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Digest 5 Plant-Based Meat Alternatives And Where To Find Them In Singapore

5 Plant-Based Meat Alternatives And Where To Find Them In Singapore

5 Plant-Based Meat Alternatives And Where To Find Them In Singapore
Image: Marina Bay Sands
By Dudi Aureus
By Dudi Aureus
July 04, 2019
Going meat-free is no longer a burden for food lovers

World Meat Free Week (June 17-23) has come and gone, but that doesn't mean we shouldn't continue our journey towards a healthier diet, given the negative effects eating too much meat has on our body and planet.

Thankfully, we live in a world where, through science, we don't have to settle for replicas that taste bland and boring. We're now blessed with many options that—through science—bleed, sizzle and taste like the real thing. 

Here are just some of the plant-based varieties available in Singapore, and where to find them.

Image: Grand Hyatt Singapore
Image: Grand Hyatt Singapore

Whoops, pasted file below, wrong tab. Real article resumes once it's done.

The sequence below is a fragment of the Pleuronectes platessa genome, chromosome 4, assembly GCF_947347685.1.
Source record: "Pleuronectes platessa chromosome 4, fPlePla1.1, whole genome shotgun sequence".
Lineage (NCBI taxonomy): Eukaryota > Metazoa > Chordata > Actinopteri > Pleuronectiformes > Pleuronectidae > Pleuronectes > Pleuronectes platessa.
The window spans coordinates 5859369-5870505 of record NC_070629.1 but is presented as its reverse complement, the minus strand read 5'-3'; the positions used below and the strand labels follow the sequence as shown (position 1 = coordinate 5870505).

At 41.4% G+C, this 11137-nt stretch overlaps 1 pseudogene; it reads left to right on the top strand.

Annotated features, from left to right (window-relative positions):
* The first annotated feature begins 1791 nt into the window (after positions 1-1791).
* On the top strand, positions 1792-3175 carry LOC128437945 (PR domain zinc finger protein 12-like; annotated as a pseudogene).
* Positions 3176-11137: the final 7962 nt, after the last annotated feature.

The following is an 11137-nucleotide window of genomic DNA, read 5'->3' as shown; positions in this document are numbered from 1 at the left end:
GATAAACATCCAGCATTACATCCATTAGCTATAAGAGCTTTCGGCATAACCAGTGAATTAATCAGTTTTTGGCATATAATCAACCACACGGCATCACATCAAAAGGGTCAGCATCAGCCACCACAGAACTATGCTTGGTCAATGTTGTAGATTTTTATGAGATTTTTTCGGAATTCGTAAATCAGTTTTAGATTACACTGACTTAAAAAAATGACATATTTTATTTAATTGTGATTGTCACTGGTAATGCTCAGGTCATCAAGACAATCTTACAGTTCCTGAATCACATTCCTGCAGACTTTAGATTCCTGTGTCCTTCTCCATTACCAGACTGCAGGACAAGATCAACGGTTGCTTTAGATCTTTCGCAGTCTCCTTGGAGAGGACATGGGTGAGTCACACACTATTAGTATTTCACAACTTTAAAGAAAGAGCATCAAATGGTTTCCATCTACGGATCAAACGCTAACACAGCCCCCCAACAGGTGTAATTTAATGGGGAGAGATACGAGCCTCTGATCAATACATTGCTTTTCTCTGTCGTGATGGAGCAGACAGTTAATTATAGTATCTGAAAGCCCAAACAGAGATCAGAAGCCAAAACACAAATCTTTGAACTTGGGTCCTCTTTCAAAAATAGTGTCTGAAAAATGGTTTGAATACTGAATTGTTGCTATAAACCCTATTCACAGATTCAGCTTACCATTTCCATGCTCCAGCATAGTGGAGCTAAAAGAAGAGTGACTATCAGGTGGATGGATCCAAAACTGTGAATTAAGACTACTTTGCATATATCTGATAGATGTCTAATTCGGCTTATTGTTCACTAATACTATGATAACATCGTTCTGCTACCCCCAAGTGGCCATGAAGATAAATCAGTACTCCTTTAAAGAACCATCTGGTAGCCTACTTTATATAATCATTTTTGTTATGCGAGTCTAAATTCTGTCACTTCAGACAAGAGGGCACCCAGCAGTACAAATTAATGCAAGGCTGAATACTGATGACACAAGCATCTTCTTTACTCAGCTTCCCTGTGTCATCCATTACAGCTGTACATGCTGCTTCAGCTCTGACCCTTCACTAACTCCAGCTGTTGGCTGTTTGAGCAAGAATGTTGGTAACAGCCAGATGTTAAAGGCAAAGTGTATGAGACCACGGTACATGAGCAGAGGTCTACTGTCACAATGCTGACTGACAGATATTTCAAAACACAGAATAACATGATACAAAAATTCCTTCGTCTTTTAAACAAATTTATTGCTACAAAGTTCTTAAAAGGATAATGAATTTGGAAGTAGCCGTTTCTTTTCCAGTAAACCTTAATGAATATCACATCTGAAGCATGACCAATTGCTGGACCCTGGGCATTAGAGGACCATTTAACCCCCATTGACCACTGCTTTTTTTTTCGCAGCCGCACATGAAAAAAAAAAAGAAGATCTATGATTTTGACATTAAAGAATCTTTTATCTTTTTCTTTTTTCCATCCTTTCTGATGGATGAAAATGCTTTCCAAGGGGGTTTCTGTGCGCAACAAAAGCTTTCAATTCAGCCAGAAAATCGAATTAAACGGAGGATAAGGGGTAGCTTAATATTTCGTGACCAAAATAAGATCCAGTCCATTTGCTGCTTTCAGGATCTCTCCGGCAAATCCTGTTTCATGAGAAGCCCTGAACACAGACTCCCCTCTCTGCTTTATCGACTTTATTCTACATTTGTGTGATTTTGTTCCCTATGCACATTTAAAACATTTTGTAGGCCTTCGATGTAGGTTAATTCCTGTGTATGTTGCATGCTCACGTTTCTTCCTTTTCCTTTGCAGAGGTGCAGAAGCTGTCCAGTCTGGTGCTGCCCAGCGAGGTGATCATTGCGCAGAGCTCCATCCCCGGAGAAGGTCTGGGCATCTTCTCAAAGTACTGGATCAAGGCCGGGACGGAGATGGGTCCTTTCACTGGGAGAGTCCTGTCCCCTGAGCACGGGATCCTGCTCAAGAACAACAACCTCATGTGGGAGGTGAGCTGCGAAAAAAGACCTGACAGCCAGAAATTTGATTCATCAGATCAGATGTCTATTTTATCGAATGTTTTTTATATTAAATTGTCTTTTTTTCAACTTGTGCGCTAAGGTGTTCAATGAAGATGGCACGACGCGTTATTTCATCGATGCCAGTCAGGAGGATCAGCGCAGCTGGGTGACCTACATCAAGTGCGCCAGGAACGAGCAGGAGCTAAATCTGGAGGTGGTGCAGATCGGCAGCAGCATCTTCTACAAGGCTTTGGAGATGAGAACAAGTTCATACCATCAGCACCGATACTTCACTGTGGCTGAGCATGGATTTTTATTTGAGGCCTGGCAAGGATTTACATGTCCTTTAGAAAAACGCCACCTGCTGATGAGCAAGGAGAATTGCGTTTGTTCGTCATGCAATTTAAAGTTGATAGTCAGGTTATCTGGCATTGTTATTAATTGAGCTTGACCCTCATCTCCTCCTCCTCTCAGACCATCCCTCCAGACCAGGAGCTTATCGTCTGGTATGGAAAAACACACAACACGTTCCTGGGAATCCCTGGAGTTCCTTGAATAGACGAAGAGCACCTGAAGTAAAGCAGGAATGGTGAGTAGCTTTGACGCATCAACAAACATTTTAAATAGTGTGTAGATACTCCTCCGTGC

1/5 Beyond Meat

Grand Hyatt Singapore was the first to introduce Beyond Meat, founded by Ethan Brown, in Southeast Asia in 2018. Says F&B director Sebastian Kern, this was led by the hotel’s goal of redefining their plant-based options. “We chose Beyond Burger for its ability to cook and taste like conventional meat patties… it was a unanimous decision based on its taste and texture.”

The faux meat, served at mezza9, is made from a mixture of pea protein, canola oil, and refined coconut oil, but what gives it its red tinge (similar to medium-rare steak) is the beetroot juice extract and a substance called annatto—a type of food colouring derived from achiote seeds.

While Beyond Meat was originally exclusive to Grand Hyatt Singapore, more restaurants have added it to their menus, two of which are Wolf Burgers and Lime Restaurant. The product is also sold in selected supermarkets.

(Related: Can You Handle A Meat-Free Future?)

Image: Marina Bay Sands
Image: Marina Bay Sands

2/5 Impossible Foods